The real problem isn’t so much the third world’s vulnerability but its ability to fight back. Countries like the United States have huge government programs and departments to identify potential invasives even before they enter the country and to combat them if they find their way in. “The resources of low-income countries are already hugely overstretched,” Early says, “so having even a small proportion of their land surface highly threatened by invasions is a serious concern.”
In 2015 the U.S. Department of Agriculture’s anti-invasive program (called the Animal and Plant Health Inspection Service, or APHIS) spent $20 million to eradicate feral hogs, but not from the country at large. No, no. The $20 million was enough to remove that single invasive species from only 4 out of the 39 states the pigs were thought to infest.
Hogs, at least, are unlikely to travel across borders on the bottom of a shoe or in someone’s carry-on. The same cannot be said for pests so small that they can stow away in a piece of fruit or among the packing materials of internationally shipped goods. Air travel is particularly dangerous because it allows fragile species like the Mediterranean fruit fly to survive long trips to a new territory, as it did when it came to the United States early last century.
Species invasions are especially scary for developing nations due to the fragility of some of their economies and food production systems, which would be more likely to collapse under excess strain than would those of more stable countries.
Since such pests can be prohibitively expensive to eradicate once they’ve set up shop, Early and her coauthors recommend acting fast by first making a list of all known species likely to colonize an area. After all, identification is critical during the early stages of an invasion. Currently, Early and her colleagues at the Centre for Agriculture and Biosciences International are working to determine what could be the next troublesome critters for Malawi, Tanzania, and Uganda.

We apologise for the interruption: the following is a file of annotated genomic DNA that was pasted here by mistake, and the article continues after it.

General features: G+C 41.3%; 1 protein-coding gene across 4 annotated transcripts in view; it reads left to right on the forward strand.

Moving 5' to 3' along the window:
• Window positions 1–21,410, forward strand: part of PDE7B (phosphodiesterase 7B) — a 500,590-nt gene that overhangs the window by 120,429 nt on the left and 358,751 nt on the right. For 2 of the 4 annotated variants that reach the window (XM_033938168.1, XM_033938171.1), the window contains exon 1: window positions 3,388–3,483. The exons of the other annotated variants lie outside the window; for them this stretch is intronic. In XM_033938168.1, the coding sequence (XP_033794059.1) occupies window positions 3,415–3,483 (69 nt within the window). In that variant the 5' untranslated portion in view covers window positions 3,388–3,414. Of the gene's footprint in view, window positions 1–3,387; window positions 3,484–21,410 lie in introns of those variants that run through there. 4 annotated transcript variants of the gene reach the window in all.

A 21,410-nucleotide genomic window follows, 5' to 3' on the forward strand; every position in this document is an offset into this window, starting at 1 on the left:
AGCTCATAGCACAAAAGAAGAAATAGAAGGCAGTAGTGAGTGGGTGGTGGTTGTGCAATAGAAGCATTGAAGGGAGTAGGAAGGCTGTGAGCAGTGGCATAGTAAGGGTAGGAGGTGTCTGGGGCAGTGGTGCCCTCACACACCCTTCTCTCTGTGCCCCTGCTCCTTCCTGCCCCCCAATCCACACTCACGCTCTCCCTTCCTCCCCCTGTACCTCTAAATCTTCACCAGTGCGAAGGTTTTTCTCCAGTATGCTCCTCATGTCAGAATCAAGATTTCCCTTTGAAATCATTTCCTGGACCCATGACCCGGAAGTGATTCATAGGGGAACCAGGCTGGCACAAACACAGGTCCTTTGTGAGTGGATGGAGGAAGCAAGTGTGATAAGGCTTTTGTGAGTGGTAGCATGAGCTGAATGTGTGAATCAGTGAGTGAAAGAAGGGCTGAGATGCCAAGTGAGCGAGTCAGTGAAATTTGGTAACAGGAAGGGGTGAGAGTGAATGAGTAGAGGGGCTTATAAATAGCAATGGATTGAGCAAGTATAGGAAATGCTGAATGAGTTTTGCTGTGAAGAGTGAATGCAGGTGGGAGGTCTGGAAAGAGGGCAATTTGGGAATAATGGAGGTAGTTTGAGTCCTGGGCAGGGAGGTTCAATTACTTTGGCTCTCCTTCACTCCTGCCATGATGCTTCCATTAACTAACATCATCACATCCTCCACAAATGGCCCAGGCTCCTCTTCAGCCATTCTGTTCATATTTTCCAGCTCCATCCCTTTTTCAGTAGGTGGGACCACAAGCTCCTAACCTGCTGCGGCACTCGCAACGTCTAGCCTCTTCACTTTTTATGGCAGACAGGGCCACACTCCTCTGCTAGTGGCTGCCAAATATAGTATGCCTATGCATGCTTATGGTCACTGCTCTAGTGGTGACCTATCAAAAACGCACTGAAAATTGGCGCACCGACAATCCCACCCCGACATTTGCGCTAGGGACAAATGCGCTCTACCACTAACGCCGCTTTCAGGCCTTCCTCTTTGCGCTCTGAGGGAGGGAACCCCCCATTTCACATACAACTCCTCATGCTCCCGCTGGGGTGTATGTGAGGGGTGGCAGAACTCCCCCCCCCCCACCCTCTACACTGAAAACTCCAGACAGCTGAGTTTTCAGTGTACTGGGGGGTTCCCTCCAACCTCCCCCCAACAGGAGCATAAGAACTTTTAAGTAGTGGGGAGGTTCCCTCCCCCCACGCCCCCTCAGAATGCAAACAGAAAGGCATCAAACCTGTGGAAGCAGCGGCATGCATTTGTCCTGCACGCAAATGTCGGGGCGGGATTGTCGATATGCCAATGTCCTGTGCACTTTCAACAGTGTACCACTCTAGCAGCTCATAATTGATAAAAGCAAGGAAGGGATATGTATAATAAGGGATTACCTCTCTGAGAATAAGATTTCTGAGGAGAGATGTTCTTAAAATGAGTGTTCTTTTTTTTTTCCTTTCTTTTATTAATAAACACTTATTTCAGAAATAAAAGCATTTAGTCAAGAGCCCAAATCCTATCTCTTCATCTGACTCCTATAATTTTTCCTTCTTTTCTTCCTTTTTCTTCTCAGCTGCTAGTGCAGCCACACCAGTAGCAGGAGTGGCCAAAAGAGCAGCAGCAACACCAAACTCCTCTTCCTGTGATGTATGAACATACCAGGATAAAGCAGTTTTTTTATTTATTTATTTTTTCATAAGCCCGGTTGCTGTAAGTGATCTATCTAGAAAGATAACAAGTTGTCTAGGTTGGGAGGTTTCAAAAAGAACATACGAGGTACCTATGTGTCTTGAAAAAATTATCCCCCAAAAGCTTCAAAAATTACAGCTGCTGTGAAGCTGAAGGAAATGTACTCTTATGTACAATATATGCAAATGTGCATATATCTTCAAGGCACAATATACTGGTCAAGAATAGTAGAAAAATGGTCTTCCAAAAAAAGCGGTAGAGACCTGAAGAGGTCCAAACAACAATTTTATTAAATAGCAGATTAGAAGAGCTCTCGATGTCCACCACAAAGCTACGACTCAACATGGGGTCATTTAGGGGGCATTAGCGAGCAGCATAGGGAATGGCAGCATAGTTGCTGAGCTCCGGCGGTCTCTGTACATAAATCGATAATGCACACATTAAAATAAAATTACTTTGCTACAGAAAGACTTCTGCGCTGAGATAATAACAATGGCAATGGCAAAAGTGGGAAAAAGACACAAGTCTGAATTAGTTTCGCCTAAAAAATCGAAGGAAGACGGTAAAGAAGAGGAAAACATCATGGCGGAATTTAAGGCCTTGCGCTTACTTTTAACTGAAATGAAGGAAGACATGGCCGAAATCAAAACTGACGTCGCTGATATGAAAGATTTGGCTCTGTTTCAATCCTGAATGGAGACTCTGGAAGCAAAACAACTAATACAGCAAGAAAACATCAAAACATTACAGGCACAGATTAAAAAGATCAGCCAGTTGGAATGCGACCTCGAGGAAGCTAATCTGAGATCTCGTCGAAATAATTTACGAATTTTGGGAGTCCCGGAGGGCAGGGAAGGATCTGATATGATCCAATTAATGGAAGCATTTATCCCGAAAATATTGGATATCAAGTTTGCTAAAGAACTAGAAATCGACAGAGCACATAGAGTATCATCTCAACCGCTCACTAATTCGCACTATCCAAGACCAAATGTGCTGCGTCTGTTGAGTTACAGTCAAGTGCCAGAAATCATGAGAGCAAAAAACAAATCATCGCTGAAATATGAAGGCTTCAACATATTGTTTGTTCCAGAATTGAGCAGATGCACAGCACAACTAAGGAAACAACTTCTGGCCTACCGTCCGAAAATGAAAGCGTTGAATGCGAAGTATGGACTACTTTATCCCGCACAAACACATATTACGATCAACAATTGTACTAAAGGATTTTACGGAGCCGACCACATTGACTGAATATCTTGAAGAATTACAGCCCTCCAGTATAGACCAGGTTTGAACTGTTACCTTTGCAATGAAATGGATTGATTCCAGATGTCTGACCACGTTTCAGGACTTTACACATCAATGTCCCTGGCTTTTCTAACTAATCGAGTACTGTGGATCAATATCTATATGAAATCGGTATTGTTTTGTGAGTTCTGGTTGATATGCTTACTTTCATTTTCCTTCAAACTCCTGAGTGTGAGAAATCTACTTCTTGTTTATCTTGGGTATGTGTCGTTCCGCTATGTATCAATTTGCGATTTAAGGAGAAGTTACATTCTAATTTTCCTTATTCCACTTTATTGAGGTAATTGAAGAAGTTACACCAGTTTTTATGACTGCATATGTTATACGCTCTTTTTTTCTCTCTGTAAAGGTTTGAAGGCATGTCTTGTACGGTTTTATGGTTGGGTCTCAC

Beefing up border-customs policies, investing in research programs, developing early-warning systems, and educating farmers, ranchers, rangers, and others who might first notice an invasion taking hold could also potentially help neutralize pests before they take over. The rest of the world could also lend a hand by sharing data and collaborating on the research and training that developing countries can’t afford—a good strategy, since one country’s invasive species can soon become another’s.
All this will cost some serious time and money, but a plague of locusts (or devil trees, for that matter) can devastate a poor community’s food or economic base. Like any other natural disaster, prevention and response will be worth the investment.
onEarth provides reporting and analysis about environmental science, policy, and culture. All opinions expressed are those of the authors and do not necessarily reflect the policies or positions of NRDC. Learn more or follow us on Facebook and Twitter.
Earthworms may seem harmless, but they have the power to transform some of America’s forests—and not in a good way.
A sneaky provision in this year’s defense act loosens regulations on ballast water—and all its stowaways. If it passes, the Great Lakes could suffer serious consequences.
The world’s most populous country has a new national park system, a new ban on ivory, and NRDC’s Lisa Hua to support them both.